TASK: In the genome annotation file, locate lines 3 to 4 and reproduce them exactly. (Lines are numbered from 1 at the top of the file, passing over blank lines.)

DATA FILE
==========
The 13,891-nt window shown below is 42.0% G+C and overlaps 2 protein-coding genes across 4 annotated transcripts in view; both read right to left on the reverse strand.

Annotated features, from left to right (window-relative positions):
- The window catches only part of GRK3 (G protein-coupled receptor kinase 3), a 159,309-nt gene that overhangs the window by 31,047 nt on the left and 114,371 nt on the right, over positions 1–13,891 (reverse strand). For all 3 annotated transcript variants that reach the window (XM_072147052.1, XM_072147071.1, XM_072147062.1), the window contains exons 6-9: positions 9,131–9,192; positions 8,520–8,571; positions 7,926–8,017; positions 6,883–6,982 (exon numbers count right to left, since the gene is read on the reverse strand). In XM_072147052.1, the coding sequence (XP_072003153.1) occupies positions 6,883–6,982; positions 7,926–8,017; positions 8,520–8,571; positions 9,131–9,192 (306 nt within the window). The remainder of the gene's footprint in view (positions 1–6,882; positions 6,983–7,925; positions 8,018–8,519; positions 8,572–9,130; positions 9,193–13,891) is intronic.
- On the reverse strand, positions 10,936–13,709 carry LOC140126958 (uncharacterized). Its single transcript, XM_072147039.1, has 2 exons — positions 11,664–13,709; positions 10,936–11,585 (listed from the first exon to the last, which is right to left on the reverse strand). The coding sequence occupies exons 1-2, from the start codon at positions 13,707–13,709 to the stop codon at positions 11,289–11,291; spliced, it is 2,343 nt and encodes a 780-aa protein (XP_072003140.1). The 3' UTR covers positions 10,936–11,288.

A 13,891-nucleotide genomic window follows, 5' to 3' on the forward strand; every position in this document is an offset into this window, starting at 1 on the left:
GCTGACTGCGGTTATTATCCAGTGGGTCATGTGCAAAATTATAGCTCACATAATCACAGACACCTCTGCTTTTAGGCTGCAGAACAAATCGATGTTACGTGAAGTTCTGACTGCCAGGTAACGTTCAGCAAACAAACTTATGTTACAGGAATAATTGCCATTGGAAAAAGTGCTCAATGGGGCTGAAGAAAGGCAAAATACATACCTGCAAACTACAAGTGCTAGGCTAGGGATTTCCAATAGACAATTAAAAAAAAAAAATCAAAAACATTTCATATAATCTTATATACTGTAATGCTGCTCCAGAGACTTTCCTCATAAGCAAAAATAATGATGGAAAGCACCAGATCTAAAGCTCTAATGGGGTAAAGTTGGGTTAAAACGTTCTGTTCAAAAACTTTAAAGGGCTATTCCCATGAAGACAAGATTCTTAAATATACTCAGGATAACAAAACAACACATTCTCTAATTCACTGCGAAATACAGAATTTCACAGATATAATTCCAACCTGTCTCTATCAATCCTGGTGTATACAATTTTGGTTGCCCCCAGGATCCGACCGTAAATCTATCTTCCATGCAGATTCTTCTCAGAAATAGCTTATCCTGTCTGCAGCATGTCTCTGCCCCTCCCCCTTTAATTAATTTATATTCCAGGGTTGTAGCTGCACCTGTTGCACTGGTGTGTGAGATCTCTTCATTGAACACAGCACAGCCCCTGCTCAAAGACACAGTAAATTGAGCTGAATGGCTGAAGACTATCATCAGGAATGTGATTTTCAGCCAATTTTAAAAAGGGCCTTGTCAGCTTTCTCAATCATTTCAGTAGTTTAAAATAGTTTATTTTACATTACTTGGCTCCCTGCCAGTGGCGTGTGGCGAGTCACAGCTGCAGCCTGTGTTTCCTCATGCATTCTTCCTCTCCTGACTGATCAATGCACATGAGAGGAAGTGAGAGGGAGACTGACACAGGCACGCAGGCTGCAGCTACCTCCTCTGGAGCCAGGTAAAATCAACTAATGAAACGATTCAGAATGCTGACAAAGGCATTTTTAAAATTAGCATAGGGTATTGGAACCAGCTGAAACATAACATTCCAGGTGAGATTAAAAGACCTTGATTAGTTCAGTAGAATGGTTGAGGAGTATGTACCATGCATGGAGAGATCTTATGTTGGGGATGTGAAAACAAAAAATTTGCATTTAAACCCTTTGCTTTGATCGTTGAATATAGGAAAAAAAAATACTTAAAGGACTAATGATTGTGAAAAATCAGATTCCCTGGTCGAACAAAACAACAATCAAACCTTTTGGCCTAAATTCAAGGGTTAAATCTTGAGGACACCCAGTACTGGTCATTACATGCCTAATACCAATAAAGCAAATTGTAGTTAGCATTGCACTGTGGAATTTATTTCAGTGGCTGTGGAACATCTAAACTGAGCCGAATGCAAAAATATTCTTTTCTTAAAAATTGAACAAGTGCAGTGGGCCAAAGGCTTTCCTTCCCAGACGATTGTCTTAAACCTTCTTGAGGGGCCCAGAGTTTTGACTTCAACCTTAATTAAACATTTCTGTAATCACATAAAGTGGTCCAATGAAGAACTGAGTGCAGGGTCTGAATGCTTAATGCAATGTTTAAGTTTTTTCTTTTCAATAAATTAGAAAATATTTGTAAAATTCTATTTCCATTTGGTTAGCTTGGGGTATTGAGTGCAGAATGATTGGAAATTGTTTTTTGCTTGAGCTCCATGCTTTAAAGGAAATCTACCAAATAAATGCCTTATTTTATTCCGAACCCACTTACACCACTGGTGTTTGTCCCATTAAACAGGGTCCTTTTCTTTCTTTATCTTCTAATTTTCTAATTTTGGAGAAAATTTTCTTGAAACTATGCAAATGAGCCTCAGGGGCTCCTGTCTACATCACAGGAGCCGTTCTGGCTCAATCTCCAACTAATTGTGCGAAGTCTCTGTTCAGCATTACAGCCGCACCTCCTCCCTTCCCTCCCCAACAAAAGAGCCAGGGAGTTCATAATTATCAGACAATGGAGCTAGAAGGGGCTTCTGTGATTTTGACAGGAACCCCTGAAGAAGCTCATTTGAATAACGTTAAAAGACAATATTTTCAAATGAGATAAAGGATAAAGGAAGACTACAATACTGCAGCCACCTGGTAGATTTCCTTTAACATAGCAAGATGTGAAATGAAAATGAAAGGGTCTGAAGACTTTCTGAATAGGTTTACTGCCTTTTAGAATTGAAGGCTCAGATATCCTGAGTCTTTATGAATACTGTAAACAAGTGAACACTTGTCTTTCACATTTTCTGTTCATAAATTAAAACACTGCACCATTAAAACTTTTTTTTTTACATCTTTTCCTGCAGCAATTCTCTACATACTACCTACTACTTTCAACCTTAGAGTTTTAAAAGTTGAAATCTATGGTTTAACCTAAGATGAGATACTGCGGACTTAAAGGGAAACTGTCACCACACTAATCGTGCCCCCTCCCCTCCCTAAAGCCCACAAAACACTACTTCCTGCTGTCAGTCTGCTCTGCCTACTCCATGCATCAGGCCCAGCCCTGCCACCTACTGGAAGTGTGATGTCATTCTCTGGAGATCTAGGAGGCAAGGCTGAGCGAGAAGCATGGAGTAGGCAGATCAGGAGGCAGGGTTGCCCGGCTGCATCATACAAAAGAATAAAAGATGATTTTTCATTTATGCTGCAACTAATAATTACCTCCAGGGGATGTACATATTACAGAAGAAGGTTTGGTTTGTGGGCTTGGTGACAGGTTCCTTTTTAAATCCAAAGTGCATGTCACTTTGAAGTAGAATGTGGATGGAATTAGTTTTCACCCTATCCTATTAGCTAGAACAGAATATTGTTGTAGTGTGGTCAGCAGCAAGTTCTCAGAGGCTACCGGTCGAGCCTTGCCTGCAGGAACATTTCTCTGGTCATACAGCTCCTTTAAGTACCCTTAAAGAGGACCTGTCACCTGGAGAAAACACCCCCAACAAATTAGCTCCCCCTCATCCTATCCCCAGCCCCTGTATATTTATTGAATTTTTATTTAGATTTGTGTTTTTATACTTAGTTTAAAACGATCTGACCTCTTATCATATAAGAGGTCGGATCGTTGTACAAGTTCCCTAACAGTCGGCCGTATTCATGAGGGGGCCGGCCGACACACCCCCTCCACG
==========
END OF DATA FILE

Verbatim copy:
- The window catches only part of GRK3 (G protein-coupled receptor kinase 3), a 159,309-nt gene that overhangs the window by 31,047 nt on the left and 114,371 nt on the right, over positions 1–13,891 (reverse strand). For all 3 annotated transcript variants that reach the window (XM_072147052.1, XM_072147071.1, XM_072147062.1), the window contains exons 6-9: positions 9,131–9,192; positions 8,520–8,571; positions 7,926–8,017; positions 6,883–6,982 (exon numbers count right to left, since the gene is read on the reverse strand). In XM_072147052.1, the coding sequence (XP_072003153.1) occupies positions 6,883–6,982; positions 7,926–8,017; positions 8,520–8,571; positions 9,131–9,192 (306 nt within the window). The remainder of the gene's footprint in view (positions 1–6,882; positions 6,983–7,925; positions 8,018–8,519; positions 8,572–9,130; positions 9,193–13,891) is intronic.
- On the reverse strand, positions 10,936–13,709 carry LOC140126958 (uncharacterized). Its single transcript, XM_072147039.1, has 2 exons — positions 11,664–13,709; positions 10,936–11,585 (listed from the first exon to the last, which is right to left on the reverse strand). The coding sequence occupies exons 1-2, from the start codon at positions 13,707–13,709 to the stop codon at positions 11,289–11,291; spliced, it is 2,343 nt and encodes a 780-aa protein (XP_072003140.1). The 3' UTR covers positions 10,936–11,288.